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Police kill two gunmen at a Texas exhibit featuring caricatures of the prophet Muhammad

AP Photo/LM Otero
An armed police officer stands guard in Garland.
By Adam Pasick
Published Last updated This article is more than 2 years old.

This post has been updated.

Two men drove up to a Garland, Texas event featuring drawings of the Muslim prophet Muhammad on Sunday evening and opened fire, injuring a security guard before they were killed by police who were providing security at the exhibit.

The identities of the gunmen have not been released by authorities. The security guard was later released from the hospital after his wounds were treated.

“Police suspect the vehicle may contain an incendiary device and the bomb squad is on the scene,” the city of Garland, which is northeast of Dallas, said in a statement. Attendees and surrounding businesses were evacuated.

The American Freedom Defense Initiative (AFDI), also known as Stop Islamization of America, which organized the exhibit, has been deemed an anti-Muslim hate group by critics. Its co-founder, the controversial activist Pamela Geller, was barred from entering the United Kingdom in 2013. The Dutch politician Geert Wilders, who has campaigned against Muslim immigration, was a featured speaker at the Texas event.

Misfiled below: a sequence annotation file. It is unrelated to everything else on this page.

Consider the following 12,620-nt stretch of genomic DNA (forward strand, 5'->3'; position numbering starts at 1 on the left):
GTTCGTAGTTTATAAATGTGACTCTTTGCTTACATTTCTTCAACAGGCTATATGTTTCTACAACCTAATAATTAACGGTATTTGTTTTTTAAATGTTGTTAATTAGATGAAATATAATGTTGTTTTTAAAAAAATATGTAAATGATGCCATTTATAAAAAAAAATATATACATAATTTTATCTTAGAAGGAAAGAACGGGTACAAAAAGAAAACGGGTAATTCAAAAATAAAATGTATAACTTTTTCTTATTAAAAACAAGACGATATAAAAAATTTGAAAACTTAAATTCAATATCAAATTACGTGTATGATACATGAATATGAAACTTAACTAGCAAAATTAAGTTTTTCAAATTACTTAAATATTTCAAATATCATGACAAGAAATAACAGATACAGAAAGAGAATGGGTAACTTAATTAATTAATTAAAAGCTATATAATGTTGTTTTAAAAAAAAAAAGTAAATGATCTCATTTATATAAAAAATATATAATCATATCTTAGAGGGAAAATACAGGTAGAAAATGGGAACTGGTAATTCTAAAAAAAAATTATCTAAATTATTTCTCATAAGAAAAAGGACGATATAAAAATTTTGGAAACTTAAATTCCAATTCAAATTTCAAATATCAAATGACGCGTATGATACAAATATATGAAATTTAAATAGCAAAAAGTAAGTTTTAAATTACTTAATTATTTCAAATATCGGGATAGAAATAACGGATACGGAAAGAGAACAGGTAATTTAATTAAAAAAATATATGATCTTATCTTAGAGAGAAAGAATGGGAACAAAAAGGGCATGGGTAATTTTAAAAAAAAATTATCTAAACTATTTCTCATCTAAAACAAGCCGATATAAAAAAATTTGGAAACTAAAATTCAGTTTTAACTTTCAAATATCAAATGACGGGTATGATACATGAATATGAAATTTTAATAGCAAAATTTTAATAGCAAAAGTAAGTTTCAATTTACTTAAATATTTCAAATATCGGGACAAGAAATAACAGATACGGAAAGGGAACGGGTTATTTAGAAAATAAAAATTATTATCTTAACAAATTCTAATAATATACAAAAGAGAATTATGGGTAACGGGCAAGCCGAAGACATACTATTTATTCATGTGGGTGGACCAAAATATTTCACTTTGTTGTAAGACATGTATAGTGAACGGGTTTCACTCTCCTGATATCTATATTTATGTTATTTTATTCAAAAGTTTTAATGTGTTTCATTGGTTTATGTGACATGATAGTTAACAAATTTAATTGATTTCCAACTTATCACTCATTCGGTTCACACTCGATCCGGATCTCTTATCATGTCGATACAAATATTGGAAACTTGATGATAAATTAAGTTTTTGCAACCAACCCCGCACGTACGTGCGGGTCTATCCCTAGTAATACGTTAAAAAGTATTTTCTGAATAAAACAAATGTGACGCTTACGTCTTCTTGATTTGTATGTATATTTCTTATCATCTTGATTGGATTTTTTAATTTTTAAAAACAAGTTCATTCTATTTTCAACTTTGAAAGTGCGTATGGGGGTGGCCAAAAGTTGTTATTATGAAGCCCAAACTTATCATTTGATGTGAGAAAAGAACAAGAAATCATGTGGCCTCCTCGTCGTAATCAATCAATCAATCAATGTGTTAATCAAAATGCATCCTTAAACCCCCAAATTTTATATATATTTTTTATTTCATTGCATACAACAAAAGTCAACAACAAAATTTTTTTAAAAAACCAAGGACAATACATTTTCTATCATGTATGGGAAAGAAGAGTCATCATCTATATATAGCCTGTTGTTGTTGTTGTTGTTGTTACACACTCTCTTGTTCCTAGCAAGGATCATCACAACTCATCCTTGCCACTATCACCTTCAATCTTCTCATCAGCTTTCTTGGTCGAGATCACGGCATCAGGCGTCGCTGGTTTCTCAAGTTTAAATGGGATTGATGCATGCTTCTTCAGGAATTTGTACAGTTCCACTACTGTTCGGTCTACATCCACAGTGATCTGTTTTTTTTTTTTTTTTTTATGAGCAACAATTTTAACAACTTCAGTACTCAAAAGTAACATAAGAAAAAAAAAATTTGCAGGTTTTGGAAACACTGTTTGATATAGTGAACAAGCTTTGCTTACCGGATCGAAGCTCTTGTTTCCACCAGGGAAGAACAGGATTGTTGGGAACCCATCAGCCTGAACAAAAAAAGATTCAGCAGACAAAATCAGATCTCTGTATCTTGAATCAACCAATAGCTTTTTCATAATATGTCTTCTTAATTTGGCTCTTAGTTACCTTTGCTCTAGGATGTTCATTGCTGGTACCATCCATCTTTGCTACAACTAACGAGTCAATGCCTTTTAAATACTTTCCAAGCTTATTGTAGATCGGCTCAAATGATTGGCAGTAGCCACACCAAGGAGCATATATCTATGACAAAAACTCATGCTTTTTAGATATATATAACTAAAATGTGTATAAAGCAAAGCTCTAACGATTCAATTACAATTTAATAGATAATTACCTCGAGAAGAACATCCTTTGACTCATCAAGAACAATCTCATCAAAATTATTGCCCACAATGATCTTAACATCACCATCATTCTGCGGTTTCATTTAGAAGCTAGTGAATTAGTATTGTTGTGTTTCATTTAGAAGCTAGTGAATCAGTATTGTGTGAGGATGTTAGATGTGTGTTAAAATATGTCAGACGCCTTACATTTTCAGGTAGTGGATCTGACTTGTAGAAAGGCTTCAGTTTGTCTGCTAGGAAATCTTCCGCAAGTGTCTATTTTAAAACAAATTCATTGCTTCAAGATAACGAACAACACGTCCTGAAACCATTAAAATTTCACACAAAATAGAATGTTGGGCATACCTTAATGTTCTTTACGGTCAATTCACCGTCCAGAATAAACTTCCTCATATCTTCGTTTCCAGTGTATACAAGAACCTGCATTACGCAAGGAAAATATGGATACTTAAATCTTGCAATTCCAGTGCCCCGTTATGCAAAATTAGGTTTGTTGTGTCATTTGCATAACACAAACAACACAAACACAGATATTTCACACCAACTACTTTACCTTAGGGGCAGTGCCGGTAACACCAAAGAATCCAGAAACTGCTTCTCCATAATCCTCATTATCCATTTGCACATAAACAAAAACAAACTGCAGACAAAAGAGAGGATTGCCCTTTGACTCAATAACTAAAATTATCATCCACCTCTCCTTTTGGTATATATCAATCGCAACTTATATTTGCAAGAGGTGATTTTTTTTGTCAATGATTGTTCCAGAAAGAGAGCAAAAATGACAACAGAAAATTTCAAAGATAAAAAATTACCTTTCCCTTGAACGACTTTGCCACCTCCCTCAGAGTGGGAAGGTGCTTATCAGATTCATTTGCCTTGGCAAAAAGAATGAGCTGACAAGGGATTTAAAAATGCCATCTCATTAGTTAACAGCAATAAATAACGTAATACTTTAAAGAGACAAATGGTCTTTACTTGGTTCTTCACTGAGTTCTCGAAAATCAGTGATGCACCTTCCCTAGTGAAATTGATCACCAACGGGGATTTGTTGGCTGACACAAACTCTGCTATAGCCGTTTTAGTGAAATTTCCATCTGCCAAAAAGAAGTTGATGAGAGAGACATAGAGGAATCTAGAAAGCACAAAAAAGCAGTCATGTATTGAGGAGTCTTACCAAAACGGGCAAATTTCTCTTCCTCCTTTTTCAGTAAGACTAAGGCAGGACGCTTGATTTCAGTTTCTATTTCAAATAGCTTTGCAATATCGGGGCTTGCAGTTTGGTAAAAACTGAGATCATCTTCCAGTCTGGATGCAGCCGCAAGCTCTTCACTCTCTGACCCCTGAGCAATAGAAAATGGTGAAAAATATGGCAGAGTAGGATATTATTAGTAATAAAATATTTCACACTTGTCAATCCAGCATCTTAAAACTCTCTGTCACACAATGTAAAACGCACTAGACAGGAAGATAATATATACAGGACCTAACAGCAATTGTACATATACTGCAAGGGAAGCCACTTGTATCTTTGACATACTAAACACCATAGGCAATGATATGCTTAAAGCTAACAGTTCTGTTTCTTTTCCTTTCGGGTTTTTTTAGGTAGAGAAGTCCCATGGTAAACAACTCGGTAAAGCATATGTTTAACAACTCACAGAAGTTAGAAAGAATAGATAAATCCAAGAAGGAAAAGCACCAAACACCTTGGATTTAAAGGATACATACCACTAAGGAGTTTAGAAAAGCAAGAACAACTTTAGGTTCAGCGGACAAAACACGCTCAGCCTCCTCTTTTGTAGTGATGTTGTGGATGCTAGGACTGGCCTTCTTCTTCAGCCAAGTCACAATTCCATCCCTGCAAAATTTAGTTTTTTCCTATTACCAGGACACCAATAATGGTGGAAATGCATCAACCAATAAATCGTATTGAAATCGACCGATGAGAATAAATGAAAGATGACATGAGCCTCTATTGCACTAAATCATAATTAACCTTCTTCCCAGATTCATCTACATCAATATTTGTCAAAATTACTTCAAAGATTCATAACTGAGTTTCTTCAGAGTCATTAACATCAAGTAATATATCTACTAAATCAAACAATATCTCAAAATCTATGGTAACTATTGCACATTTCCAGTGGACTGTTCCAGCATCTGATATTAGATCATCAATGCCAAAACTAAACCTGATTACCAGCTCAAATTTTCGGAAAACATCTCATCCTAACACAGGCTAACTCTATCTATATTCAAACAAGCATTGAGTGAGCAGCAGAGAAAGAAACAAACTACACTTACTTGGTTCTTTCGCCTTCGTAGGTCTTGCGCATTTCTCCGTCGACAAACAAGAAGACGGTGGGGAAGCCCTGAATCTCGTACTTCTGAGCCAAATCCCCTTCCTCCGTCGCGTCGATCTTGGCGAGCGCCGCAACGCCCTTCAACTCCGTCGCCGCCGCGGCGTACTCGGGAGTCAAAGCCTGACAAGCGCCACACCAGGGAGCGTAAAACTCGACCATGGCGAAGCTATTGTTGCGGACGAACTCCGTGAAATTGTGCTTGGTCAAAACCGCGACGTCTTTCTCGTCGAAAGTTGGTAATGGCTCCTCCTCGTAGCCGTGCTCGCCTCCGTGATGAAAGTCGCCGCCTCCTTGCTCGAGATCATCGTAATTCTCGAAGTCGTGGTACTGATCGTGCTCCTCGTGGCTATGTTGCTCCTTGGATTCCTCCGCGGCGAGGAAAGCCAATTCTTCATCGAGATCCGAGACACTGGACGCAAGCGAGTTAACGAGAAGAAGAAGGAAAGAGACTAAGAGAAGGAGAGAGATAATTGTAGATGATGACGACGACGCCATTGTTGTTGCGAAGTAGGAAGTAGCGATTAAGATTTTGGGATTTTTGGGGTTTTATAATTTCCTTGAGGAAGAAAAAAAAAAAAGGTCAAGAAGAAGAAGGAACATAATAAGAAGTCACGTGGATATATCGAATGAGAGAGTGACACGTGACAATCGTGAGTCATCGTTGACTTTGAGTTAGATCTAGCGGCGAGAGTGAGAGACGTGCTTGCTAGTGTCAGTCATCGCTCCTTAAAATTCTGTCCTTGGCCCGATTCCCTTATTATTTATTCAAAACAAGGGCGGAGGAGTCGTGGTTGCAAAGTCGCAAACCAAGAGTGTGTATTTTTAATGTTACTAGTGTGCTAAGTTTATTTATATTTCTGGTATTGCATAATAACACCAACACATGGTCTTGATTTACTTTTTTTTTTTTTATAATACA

“We are here in defiance of Islam to stand for our rights and freedom of speech,” Wilders said, shortly before the attack took place, according to the Morning News. He added: ”The less Islam the better.”

AFDI offered a $10,000 award to the best cartoon depicting Muhammad, a contest that the group said was a rallying call for free speech. Following the attack, Geller said the shooting was proof of how “needed our event really was.” Depictions of the prophet Muhammad are considered offensive by many Muslims.

According to the Dallas Morning News, the event was booked only about a week after the January terrorist attack on the French magazine Charlie Hebdo, which was targeted for its own satirical drawings and writings about Islam. The city’s school district was criticized after a Muslim group booked the same facility for a post-Charlie Hebdo event in January entitled “Stand With the Prophet in Honor and Respect.”

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